This week, a guard insisted on looking into my handbag as I entered Radio City Music Hall to see the Christmas Spectacular. He had absolutely no reason to suspect me or the hundreds of other patrons whose bags he similarly inspected of carrying guns or explosives. But none of us objected to the incursion.
Speaking for myself, I didn't want to get blown up by a terrorist or other psychopath bent on mayhem in this iconic and people-packed venue. A minor invasion of my handbag seemed a fair trade-off.
Finding a proper balance between security and privacy is no easy task. And Federal District Court Judge Richard J. Leon did not make progress in his attack on the National Security Agency program of collecting Americans' phone call records. In the ruling, Leon held that founding father James Madison would have been "aghast" at the government's alleged encroachment on liberty. He must have one powerful Ouija board.
In ordering the government to stop collecting phone data of the two plaintiffs in the case, Leon handed fundraising ammo to the various fringe interests pushing the public's hysteria buttons for their own advancement. It happens that a higher legal source, the Supreme Court, decided in 1979 that the public should have no expectation of privacy on their telephone "metadata." After all, the phone company has this information. Metadata refers to the numbers dialed and length of calls — not what is said.
Leon's logic was not universally admired. "Smith v. Maryland is the law of the land," remarked David Rivkin, a lawyer in the former President George H.W. Bush's White House. "It is not for a district court judge to question the validity of a Supreme Court precedent that is exactly on point."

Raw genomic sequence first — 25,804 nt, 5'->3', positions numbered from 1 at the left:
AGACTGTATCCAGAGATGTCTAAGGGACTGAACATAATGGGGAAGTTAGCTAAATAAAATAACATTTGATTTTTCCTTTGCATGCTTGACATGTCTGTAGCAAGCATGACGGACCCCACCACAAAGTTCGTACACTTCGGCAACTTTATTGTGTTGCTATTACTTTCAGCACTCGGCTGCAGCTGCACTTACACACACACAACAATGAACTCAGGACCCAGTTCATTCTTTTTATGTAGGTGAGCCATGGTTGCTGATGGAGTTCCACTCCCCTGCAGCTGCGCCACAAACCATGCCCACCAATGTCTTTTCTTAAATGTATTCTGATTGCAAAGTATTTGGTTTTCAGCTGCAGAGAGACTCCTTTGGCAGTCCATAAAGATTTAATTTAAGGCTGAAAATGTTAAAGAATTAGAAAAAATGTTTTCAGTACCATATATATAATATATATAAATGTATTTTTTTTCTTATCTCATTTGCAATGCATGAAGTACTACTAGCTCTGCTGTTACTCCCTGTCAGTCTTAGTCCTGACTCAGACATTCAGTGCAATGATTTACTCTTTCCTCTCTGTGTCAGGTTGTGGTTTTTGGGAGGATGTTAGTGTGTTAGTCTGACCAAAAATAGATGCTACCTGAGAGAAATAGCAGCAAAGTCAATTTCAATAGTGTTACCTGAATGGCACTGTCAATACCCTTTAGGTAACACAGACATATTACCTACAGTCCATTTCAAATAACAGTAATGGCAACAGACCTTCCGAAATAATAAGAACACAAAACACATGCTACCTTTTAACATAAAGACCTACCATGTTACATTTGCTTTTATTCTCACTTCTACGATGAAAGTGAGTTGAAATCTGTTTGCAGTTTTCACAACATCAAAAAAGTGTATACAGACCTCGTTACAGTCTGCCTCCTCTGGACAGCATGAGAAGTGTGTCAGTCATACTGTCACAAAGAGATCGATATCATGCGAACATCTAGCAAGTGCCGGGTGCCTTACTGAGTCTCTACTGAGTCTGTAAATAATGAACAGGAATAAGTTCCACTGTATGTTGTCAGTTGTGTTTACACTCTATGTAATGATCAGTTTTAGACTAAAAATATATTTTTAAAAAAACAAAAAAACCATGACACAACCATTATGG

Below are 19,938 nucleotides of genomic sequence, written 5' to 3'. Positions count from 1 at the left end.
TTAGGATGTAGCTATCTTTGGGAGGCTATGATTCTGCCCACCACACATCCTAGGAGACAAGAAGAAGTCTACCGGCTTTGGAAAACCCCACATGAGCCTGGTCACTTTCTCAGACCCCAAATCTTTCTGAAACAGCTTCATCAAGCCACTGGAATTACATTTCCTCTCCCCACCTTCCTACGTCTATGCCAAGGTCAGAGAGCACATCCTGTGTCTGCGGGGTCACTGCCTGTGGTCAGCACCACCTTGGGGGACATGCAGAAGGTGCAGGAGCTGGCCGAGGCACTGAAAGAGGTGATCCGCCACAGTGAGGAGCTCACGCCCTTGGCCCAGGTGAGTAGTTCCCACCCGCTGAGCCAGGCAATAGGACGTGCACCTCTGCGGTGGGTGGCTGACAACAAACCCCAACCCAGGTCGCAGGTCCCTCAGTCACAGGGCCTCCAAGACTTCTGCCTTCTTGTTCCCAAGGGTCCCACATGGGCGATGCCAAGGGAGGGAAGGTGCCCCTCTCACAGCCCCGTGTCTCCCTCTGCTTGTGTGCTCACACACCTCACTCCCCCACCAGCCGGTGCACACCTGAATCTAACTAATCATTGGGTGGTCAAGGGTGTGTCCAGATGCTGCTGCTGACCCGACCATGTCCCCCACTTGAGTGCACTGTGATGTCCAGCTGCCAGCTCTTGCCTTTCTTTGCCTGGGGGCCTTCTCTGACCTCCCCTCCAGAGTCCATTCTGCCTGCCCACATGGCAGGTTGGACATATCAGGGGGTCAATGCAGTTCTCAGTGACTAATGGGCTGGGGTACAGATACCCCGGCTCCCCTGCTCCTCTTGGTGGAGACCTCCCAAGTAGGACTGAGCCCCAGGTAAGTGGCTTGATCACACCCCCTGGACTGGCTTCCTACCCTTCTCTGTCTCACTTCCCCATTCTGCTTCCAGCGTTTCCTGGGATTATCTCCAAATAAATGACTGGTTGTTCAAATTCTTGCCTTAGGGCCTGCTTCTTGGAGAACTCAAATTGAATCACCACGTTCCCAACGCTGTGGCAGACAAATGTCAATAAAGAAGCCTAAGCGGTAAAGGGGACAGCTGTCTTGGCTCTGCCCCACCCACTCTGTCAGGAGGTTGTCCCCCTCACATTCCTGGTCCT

Leon oddly argued that the Court didn't foresee the age of massive mobile phone use or that government computers would hold onto the metadata for five whole years. This may be so, but phone companies still have this information, so what should our expectation of privacy be?
Yes, the surveillance program does sound creepy. But in fact, these are computers shuffling the data for worrisome patterns. Humans can't peek at the content without a court order.
When it was revealed that the NSA was spying on foreign allies, such as German Chancellor Angela Merkel, several leaders cried foul. Note that their U.N. resolution protesting such surveillance is largely symbolic. It's common knowledge that the Chinese, Russians and terrorist groups, among others, observe no niceties over privacy. Those not fully engaged in the war for information risk both economic and physical attack.
The lead plaintiff in Leon's case was Larry Klayman, a right-winger known to call Obama and his backers "wildly ultra-leftist, atheist, anti-Judeo-Christian, anti-white and Muslim." That's when he's feeling diplomatic. Seeking to share the "glory" from way-out-left is Glenn Greenwald, chief promoter of NSA leaker Edward Snowden. Greenwald's bankroller happens to be PayPal tycoon Pierre Omidyar, whose company, it turns out, has also been handing its data over to the NSA.
A more worldly and opposite view of these activities comes from Omidyar's co-founder at PayPal, Max Levchin. Conceding on the "Charlie Rose Show" that the data collection seems "unpleasant," "intrusive" and "controversial," Levchin said that compromises must be made in the name of national security.
The foreign-born Levchin further noted that having lived under Russian domination, he regards the U.S. government's intentions as essentially benign. "National Security is just not to be trifled with," Levchin added. "We've seen what happened on Sept. 11, and I think people who forget that are fooling themselves." One suspects most Americans would agree with him.
(A member of the Providence Journal editorial board, Froma Harrop writes a nationally syndicated column from that city. She has written for such diverse publications as The New York Times, Harper's Bazaar and Institutional Investor.)